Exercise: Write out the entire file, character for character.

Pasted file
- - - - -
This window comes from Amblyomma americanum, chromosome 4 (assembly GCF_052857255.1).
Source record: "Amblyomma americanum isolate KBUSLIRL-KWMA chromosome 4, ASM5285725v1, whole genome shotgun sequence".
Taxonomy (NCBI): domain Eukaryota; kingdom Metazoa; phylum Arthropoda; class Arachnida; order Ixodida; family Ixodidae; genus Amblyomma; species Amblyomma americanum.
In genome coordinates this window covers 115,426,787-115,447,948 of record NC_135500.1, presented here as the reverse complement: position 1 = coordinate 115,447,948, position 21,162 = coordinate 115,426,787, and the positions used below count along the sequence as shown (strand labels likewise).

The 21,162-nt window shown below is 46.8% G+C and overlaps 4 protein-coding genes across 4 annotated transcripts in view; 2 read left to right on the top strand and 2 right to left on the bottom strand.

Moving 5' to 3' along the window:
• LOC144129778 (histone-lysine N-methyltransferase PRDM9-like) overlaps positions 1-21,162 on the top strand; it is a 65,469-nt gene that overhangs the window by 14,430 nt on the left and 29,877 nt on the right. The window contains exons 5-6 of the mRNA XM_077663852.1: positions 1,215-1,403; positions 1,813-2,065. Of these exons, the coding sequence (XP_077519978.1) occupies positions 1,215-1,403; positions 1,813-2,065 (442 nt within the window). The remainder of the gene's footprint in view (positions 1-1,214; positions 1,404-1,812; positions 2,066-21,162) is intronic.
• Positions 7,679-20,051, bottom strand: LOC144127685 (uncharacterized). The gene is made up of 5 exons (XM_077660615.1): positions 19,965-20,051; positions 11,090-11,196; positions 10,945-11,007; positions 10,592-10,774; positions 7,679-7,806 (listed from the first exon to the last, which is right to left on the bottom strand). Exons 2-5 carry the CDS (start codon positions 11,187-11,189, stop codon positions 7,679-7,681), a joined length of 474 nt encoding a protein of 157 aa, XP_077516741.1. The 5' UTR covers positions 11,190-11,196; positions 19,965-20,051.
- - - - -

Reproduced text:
This window comes from Amblyomma americanum, chromosome 4 (assembly GCF_052857255.1).
Source record: "Amblyomma americanum isolate KBUSLIRL-KWMA chromosome 4, ASM5285725v1, whole genome shotgun sequence".
Taxonomy (NCBI): domain Eukaryota; kingdom Metazoa; phylum Arthropoda; class Arachnida; order Ixodida; family Ixodidae; genus Amblyomma; species Amblyomma americanum.
In genome coordinates this window covers 115,426,787-115,447,948 of record NC_135500.1, presented here as the reverse complement: position 1 = coordinate 115,447,948, position 21,162 = coordinate 115,426,787, and the positions used below count along the sequence as shown (strand labels likewise).

The 21,162-nt window shown below is 46.8% G+C and overlaps 4 protein-coding genes across 4 annotated transcripts in view; 2 read left to right on the top strand and 2 right to left on the bottom strand.

Moving 5' to 3' along the window:
• LOC144129778 (histone-lysine N-methyltransferase PRDM9-like) overlaps positions 1-21,162 on the top strand; it is a 65,469-nt gene that overhangs the window by 14,430 nt on the left and 29,877 nt on the right. The window contains exons 5-6 of the mRNA XM_077663852.1: positions 1,215-1,403; positions 1,813-2,065. Of these exons, the coding sequence (XP_077519978.1) occupies positions 1,215-1,403; positions 1,813-2,065 (442 nt within the window). The remainder of the gene's footprint in view (positions 1-1,214; positions 1,404-1,812; positions 2,066-21,162) is intronic.
• Positions 7,679-20,051, bottom strand: LOC144127685 (uncharacterized). The gene is made up of 5 exons (XM_077660615.1): positions 19,965-20,051; positions 11,090-11,196; positions 10,945-11,007; positions 10,592-10,774; positions 7,679-7,806 (listed from the first exon to the last, which is right to left on the bottom strand). Exons 2-5 carry the CDS (start codon positions 11,187-11,189, stop codon positions 7,679-7,681), a joined length of 474 nt encoding a protein of 157 aa, XP_077516741.1. The 5' UTR covers positions 11,190-11,196; positions 19,965-20,051.